California Assembly Majority Leader Alberto Torrico, whose district includes most of Pleasanton east of downtown, has introduced legislation that would place a uniformed police officer at 100 high schools with the highest crime rates in the state.
The program would be funded through an increase in the vehicle license fee for vehicles valued at $50,000 or more, which would raise an
estimated $10 million annually.
The city of Pleasanton's Police Department, in cooperation with the Pleasanton school district, has long paid for uniformed officers to be stationed full-time at Amnador Valley and Foothill high schools. They have offices at each high school with police covering most major student events, including football games and dances.
Torrico, D-Fremont, said he proposed the bill in response to increasing violence and gang activity at high schools in California.
Torrico said police reports show crime clusters are typically centered around high school campuses, where gangs recruit new members and sell drugs.
A uniformed police officer on campus would act as a deterrent and would also become a part of the school community, Torrico said. The officer's duties would include teaching a class and serving as an unofficial counselor and role model for students.
"We have to make sure our kids are safe, and we need to provide them with a safe environment to learn," Torrico said. "We need to intervene in kids' lives earlier. Once they get into the criminal justice system, it's too late."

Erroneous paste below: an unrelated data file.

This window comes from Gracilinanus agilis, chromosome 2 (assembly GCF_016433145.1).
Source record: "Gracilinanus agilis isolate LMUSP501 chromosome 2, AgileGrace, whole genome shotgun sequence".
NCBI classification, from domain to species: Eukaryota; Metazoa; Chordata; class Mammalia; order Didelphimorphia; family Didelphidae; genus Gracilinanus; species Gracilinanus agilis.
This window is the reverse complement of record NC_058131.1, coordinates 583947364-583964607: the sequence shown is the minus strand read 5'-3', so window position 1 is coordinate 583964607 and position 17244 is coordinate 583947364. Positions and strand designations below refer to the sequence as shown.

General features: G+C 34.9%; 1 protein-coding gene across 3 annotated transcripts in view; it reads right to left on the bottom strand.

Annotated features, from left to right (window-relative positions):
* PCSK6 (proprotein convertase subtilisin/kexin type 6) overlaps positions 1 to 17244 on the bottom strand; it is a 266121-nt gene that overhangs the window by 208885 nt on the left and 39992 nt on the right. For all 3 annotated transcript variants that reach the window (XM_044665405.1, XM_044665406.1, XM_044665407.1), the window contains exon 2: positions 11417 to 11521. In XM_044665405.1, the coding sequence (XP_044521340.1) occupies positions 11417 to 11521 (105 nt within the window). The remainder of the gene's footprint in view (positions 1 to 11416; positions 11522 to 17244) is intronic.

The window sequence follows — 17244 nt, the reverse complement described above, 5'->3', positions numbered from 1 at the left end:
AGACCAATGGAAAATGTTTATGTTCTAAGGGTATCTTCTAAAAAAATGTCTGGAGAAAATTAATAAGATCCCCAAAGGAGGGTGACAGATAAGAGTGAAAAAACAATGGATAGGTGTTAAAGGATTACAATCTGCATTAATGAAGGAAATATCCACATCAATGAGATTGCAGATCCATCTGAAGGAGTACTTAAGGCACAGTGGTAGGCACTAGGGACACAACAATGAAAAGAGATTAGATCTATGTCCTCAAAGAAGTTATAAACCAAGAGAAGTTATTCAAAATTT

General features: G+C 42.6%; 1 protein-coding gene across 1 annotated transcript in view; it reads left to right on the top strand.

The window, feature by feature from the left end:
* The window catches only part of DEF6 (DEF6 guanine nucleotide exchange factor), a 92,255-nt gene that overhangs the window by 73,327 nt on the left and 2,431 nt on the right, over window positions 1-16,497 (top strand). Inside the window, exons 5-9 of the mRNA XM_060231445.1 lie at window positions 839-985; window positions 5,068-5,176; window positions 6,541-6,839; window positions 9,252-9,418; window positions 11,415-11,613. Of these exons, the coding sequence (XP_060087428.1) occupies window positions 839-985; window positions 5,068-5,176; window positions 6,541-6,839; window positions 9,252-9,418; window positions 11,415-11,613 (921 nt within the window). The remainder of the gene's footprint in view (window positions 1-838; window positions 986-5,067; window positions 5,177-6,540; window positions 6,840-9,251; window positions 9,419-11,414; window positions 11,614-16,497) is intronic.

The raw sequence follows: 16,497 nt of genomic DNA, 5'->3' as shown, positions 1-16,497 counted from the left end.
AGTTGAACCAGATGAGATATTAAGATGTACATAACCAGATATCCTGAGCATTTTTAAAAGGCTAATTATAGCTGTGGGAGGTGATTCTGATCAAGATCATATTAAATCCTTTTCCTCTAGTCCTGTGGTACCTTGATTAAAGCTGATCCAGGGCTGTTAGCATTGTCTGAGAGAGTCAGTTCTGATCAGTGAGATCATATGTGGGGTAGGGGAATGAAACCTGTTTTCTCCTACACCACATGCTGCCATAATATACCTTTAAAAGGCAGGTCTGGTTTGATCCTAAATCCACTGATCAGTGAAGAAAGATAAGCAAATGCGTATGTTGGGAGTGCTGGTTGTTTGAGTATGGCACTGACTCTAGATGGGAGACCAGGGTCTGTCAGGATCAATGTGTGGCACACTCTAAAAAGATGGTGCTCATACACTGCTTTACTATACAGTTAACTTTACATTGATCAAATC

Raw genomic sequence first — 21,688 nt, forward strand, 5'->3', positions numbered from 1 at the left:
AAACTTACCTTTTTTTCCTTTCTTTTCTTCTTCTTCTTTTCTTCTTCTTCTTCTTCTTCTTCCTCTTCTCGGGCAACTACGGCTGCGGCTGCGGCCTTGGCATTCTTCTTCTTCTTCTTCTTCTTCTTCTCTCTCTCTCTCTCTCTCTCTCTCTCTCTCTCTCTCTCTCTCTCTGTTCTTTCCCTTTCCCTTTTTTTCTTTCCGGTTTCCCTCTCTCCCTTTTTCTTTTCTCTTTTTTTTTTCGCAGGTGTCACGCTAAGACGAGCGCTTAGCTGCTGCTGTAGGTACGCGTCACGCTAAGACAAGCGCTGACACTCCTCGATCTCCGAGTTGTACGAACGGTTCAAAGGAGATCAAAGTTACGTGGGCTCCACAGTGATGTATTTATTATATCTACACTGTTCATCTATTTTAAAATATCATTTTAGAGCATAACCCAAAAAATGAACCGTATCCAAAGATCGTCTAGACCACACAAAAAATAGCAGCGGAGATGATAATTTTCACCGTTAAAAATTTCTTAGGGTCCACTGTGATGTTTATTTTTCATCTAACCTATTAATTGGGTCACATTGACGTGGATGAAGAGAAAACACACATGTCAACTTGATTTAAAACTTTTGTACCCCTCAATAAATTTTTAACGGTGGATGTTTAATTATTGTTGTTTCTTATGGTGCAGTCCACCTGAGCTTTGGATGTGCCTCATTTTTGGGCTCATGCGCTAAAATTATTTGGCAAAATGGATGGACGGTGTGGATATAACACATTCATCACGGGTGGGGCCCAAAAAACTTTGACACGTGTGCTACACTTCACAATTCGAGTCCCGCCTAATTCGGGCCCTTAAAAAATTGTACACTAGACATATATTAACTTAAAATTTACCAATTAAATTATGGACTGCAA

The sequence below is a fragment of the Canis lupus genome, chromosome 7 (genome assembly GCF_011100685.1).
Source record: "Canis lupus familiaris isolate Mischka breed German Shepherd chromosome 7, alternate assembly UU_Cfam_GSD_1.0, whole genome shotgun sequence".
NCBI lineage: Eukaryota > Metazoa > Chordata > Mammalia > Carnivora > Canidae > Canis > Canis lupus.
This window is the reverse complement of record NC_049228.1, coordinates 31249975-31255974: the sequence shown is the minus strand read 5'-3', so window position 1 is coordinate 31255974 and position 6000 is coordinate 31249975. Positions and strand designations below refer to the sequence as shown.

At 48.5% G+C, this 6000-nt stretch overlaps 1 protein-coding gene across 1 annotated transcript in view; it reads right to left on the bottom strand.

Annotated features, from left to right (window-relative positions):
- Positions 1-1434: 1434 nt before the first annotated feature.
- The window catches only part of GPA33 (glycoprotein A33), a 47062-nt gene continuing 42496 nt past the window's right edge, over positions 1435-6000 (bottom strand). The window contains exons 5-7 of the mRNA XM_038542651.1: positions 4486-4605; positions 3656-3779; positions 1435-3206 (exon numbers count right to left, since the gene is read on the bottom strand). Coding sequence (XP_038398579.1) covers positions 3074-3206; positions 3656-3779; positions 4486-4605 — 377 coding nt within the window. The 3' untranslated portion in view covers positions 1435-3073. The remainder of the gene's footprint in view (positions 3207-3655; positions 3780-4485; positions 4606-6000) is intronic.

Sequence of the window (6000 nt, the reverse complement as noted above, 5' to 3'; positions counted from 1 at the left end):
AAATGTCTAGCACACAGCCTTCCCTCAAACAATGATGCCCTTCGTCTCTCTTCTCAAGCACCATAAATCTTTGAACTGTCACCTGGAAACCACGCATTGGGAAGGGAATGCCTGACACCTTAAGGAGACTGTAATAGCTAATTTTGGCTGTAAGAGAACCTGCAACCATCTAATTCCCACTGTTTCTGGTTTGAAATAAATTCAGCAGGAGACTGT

The bill would allow the state Department of Education to establish a grant program allowing schools to apply for funding for an
officer. Torrico said he is still considering other funding sources, and estimated the plan would cost about $100,000 per officer.
The pilot program would be launched in January 2011.
The Department of Education would be charged with selecting the schools, giving priority to campuses with high crime rates. School districts would be responsible for selecting the police officers.
Torrico announced the initiative at Independence High School in San Jose Tuesday, accompanied by his brothers Fabian Torrico, a San Jose police officer, and Cesar Torrico, principal at Franklin Elementary School.
He said he would consider expanding the program to middle schools eventually.